European Space Agency Successfully Launches Four Galileo Satellites

The ESA (European Space Agency) has launched four additional Galileo satellites, accelerating deployment of the new satellite navigation system. Galileo is the global navigation satellite system (GNSS) that is currently being created by the European Union (EU) through the European Space Agency (ESA) and the European GNSS Agency (GSA). The Ariane 5 rocket, operated by Arianespace, lifted off from Europe’s Spaceport in Kourou, French Guiana carried the Galileo satellites 15 - 18. This mission brings the Galileo system satellite count to 18 satellites.

The Satellites reached their target altitude, after a flawless release from the new dispenser designed to handle four satellites. Over the next few days, engineers will nudge the satellites into their final working orbits and begin tests to ensure they are ready to join the constellation. This process is expected to take about six months.

The satellites already in orbit will allow the European Commission to declare the start of initial services, expected towards year’s end. The previous 14 satellites were launched two at a time using the Soyuz–Fregat rocket.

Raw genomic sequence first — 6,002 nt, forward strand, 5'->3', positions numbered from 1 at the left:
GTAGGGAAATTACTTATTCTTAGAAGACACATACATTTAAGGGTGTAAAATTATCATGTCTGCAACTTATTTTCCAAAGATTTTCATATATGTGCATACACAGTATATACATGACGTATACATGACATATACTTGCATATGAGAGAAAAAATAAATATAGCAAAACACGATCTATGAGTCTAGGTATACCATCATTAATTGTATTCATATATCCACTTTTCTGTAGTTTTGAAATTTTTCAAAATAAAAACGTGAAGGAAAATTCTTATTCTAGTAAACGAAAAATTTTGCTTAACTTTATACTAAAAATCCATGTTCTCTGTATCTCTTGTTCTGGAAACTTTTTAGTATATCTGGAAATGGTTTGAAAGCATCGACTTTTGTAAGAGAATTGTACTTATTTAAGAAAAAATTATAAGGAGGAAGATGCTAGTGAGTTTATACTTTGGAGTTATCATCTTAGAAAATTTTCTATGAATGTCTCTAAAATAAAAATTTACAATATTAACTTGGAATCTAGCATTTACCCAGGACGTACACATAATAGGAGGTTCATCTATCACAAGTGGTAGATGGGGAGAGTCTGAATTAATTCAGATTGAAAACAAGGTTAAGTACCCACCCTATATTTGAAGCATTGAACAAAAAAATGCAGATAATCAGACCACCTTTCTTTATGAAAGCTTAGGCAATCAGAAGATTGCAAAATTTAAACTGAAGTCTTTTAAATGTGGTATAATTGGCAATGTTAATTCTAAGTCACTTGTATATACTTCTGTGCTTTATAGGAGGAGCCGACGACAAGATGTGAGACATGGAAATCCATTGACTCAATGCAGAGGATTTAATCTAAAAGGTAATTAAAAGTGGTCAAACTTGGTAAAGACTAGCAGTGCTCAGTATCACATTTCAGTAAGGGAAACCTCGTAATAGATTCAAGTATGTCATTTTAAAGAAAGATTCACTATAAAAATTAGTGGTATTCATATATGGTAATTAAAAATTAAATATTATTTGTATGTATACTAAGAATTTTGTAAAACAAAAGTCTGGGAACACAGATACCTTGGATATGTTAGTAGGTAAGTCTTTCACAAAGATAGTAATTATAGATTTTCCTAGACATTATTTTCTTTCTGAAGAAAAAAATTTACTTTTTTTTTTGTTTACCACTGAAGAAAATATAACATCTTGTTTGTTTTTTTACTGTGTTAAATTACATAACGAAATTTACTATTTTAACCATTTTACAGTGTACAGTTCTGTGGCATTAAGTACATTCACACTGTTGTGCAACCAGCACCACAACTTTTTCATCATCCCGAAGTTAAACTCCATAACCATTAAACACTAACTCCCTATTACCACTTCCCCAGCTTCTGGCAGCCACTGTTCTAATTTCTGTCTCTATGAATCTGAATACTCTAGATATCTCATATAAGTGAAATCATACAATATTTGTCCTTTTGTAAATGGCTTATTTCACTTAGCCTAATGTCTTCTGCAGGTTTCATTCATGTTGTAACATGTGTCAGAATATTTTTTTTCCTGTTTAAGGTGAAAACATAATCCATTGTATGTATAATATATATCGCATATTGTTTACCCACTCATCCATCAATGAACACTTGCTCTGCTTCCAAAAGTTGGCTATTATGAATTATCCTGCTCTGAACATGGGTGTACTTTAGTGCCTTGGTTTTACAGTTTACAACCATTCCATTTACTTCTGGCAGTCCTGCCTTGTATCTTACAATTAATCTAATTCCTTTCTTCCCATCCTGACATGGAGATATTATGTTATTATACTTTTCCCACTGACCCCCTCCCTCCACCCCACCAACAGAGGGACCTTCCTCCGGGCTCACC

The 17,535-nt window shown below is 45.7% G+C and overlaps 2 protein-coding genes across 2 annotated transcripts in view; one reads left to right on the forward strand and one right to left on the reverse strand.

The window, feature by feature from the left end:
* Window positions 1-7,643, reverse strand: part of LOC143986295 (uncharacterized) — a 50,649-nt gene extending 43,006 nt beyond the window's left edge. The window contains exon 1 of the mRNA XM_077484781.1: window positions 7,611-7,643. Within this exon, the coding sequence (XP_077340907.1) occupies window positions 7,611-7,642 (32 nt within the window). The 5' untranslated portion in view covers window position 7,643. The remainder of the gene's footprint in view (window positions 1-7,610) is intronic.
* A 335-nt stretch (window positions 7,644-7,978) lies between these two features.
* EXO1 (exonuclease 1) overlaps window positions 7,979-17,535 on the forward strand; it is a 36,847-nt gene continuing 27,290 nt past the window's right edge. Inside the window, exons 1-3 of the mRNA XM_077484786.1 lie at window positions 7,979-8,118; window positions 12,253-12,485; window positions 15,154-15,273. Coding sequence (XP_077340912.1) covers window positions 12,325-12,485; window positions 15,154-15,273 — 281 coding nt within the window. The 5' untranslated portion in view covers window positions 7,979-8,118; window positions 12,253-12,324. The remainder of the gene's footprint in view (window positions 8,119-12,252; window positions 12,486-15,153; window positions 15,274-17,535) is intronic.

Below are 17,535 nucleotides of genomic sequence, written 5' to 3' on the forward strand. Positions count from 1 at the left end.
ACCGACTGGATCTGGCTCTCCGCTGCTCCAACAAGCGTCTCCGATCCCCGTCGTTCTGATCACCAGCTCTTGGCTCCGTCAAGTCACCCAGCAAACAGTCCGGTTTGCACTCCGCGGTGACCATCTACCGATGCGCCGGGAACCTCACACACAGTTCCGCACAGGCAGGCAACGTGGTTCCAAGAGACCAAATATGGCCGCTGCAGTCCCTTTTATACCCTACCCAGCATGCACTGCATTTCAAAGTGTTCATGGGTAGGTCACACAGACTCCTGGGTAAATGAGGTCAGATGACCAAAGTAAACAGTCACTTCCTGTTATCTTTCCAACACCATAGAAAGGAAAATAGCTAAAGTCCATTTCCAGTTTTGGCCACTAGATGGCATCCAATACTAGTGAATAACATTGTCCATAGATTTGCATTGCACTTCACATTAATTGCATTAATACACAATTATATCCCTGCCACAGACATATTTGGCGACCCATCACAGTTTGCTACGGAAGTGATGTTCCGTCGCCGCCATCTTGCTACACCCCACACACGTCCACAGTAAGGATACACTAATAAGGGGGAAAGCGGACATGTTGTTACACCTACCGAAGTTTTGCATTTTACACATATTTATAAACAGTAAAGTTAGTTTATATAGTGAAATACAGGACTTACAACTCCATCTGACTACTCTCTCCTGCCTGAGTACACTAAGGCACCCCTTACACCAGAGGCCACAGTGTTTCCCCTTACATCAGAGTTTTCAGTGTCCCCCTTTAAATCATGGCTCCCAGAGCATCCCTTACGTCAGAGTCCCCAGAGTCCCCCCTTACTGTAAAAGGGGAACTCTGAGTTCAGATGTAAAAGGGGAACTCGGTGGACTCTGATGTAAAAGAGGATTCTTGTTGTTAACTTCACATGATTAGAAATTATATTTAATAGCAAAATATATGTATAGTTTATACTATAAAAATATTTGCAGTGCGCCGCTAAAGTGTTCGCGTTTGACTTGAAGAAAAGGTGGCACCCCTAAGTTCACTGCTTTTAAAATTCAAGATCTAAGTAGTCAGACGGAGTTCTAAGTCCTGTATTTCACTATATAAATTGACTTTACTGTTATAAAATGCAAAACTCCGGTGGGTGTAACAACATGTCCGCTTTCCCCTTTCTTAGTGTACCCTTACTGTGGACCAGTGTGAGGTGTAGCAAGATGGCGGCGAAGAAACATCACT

After this successful launch, ESA can now rely on Ariane 5 expecting a quicker Galileo deployment. Two additional Ariane 5 launches are scheduled in 2017 and 2018. The full system of 24 satellites plus spares is expected to be in place by 2020.

Galileo is Europe’s civil global satellite navigation system. It will allow users worldwide to know their exact position in time and space with great precision and reliability. Once complete, the system will consist of 24 operational satellites and the ground infrastructure for the provision of positioning, navigation and timing services.

The Galileo programme is funded and owned by the EU. The European Commission has the overall responsibility for the programme, managing and overseeing the implementation of all programme activities.

Galileo’s deployment, the design and development of the new generation of systems and the technical development of infrastructure are entrusted to ESA. The definition, development and in-orbit validation phases were carried out by ESA, and co-funded by ESA and the European Commission.

The European Global Navigation Satellite System Agency (GSA) is ensuring the uptake and security of Galileo. Galileo operations and provision of services will be entrusted to the GSA from 2017.